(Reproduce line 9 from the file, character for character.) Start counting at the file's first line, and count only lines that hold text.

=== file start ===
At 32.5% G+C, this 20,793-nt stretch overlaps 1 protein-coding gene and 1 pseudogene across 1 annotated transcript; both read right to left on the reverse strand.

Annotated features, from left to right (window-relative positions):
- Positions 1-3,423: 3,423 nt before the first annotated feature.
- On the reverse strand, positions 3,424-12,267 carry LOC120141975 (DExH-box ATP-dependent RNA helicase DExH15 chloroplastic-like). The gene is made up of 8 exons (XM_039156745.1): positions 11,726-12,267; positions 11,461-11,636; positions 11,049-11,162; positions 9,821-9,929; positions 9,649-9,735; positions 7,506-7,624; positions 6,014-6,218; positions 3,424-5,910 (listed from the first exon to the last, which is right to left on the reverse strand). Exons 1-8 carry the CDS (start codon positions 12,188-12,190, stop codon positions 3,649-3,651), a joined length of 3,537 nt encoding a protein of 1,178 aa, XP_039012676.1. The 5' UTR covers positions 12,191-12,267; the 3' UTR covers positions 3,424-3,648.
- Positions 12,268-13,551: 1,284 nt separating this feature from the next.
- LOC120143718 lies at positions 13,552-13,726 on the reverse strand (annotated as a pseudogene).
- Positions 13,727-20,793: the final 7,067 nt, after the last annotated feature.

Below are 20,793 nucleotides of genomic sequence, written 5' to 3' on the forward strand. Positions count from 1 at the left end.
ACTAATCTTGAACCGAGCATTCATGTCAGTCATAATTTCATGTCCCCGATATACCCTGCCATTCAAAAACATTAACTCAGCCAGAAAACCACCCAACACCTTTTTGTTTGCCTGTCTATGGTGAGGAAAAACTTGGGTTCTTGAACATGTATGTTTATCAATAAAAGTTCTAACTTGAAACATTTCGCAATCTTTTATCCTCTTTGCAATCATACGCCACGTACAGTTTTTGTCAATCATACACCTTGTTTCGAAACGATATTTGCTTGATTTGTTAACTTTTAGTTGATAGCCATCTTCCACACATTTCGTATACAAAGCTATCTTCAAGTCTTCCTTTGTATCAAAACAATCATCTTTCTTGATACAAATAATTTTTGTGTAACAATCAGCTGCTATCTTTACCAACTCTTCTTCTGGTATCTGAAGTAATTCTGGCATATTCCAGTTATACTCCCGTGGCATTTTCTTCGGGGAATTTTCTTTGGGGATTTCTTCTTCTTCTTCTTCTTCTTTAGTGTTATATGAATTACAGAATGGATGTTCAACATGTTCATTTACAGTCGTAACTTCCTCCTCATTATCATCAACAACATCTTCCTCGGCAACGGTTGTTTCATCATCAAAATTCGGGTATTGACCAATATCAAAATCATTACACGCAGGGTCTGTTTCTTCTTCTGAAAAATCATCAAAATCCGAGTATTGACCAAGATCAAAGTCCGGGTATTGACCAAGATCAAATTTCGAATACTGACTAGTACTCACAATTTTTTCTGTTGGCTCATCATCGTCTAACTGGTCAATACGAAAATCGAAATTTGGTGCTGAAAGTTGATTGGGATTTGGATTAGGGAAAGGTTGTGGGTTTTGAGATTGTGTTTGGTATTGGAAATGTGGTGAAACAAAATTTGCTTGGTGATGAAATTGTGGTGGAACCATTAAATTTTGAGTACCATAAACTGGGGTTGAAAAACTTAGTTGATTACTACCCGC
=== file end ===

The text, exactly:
ACTAATCTTGAACCGAGCATTCATGTCAGTCATAATTTCATGTCCCCGATATACCCTGCCATTCAAAAACATTAACTCAGCCAGAAAACCACCCAACACCTTTTTGTTTGCCTGTCTATGGTGAGGAAAAACTTGGGTTCTTGAACATGTATGTTTATCAATAAAAGTTCTAACTTGAAACATTTCGCAATCTTTTATCCTCTTTGCAATCATACGCCACGTACAGTTTTTGTCAATCATACACCTTGTTTCGAAACGATATTTGCTTGATTTGTTAACTTTTAGTTGATAGCCATCTTCCACACATTTCGTATACAAAGCTATCTTCAAGTCTTCCTTTGTATCAAAACAATCATCTTTCTTGATACAAATAATTTTTGTGTAACAATCAGCTGCTATCTTTACCAACTCTTCTTCTGGTATCTGAAGTAATTCTGGCATATTCCAGTTATACTCCCGTGGCATTTTCTTCGGGGAATTTTCTTTGGGGATTTCTTCTTCTTCTTCTTCTTCTTTAGTGTTATATGAATTACAGAATGGATGTTCAACATGTTCATTTACAGTCGTAACTTCCTCCTCATTATCATCAACAACATCTTCCTCGGCAACGGTTGTTTCATCATCAAAATTCGGGTATTGACCAATATCAAAATCATTACACGCAGGGTCTGTTTCTTCTTCTGAAAAATCATCAAAATCCGAGTATTGACCAAGATCAAAGTCCGGGTATTGACCAAGATCAAATTTCGAATACTGACTAGTACTCACAATTTTTTCTGTTGGCTCATCATCGTCTAACTGGTCAATACGAAAATCGAAATTTGGTGCTGAAAGTTGATTGGGATTTGGATTAGGGAAAGGTTGTGGGTTTTGAGATTGTGTTTGGTATTGGAAATGTGGTGAAACAAAATTTGCTTGGTGATGAAATTGTGGTGGAACCATTAAATTTTGAGTACCATAAACTGGGGTTGAAAAACTTAGTTGATTACTACCCGC